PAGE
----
While GM has halted the buyback program, there is still an unused amount of $3.3 billion left under the common stock buyback program as of March 31, 2020.
As shown in the snapshot above, approximately $3.3 billion was still available as of 1Q 2020 for the share buyback program despite being suspended.
Therefore, if GM had used up all of the available credits under the buyback program, the company would have spent a total amount of $14 billion to repurchase its common shares outstanding.
As of 1Q 2020, GM’s shares outstanding were roughly 1.43 billion, representing a year over year increase of only 1%.
Also, the plot in the chart shows that the rate at which the shares outstanding was reduced was much greater between 2015 and 2017 compared to between 2018 and 2020. In fact, GM’s share outstanding had slightly increased from 2018 to 2020 which was driven mainly by stock-based compensation. We will come to this topic below.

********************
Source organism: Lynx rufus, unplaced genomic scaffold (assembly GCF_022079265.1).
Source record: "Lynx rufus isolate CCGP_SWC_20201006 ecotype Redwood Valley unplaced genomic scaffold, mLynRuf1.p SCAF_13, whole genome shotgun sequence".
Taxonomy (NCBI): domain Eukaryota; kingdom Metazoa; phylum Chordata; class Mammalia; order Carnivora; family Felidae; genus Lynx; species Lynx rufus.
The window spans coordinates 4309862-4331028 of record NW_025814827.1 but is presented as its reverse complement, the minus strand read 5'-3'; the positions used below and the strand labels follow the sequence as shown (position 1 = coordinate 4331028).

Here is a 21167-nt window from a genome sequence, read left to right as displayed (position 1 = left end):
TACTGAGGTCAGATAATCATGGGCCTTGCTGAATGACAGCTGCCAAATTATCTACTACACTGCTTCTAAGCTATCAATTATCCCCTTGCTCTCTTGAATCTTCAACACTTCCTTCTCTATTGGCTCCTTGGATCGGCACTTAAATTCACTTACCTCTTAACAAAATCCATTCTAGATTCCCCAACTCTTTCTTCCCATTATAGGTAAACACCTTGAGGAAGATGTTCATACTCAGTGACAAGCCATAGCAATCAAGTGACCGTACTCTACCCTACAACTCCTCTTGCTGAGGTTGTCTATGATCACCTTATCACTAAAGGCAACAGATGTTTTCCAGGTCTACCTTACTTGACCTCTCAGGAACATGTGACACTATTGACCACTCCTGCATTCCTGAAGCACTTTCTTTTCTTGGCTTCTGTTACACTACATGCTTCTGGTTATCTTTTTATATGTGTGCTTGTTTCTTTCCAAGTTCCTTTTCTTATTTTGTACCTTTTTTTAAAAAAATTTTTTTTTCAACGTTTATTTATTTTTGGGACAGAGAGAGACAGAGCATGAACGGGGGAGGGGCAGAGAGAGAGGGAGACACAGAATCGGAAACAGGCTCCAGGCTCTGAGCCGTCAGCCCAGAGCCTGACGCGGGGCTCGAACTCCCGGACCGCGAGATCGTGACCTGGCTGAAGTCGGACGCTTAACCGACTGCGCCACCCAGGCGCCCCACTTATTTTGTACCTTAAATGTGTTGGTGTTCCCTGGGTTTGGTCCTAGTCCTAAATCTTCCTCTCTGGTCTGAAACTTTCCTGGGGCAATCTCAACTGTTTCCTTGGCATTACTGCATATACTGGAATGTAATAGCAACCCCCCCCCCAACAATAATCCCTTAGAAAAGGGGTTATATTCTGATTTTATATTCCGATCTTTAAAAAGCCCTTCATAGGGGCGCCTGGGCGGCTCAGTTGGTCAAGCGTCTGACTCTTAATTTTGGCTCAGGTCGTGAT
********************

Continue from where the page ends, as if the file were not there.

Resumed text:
To recap, the reason for the trend mentioned above was largely driven by a much aggressive shares buyback effort between 2015 and 2017 as opposed to a reduced rate of shares repurchase between 2018 and 2020.
GM’s Stock Buyback History
The chart above shows GM’s stock buyback history over the past 5 years between 2015 and 2020.
As the chart shows, the majority of the share buyback occurred between 2015 and 2017, with 2017 having the most buyback at roughly 120 million shares being repurchased.
Throughout 2015, GM spent roughly $3.5 billion to buy back approximately 102 million shares compared to only $2.5 billion spent throughout 2016 to buy back roughly 77 million shares.
GM spent the most on shares buyback in 2017 at $4.5 billion to repurchase about 120 million common stocks.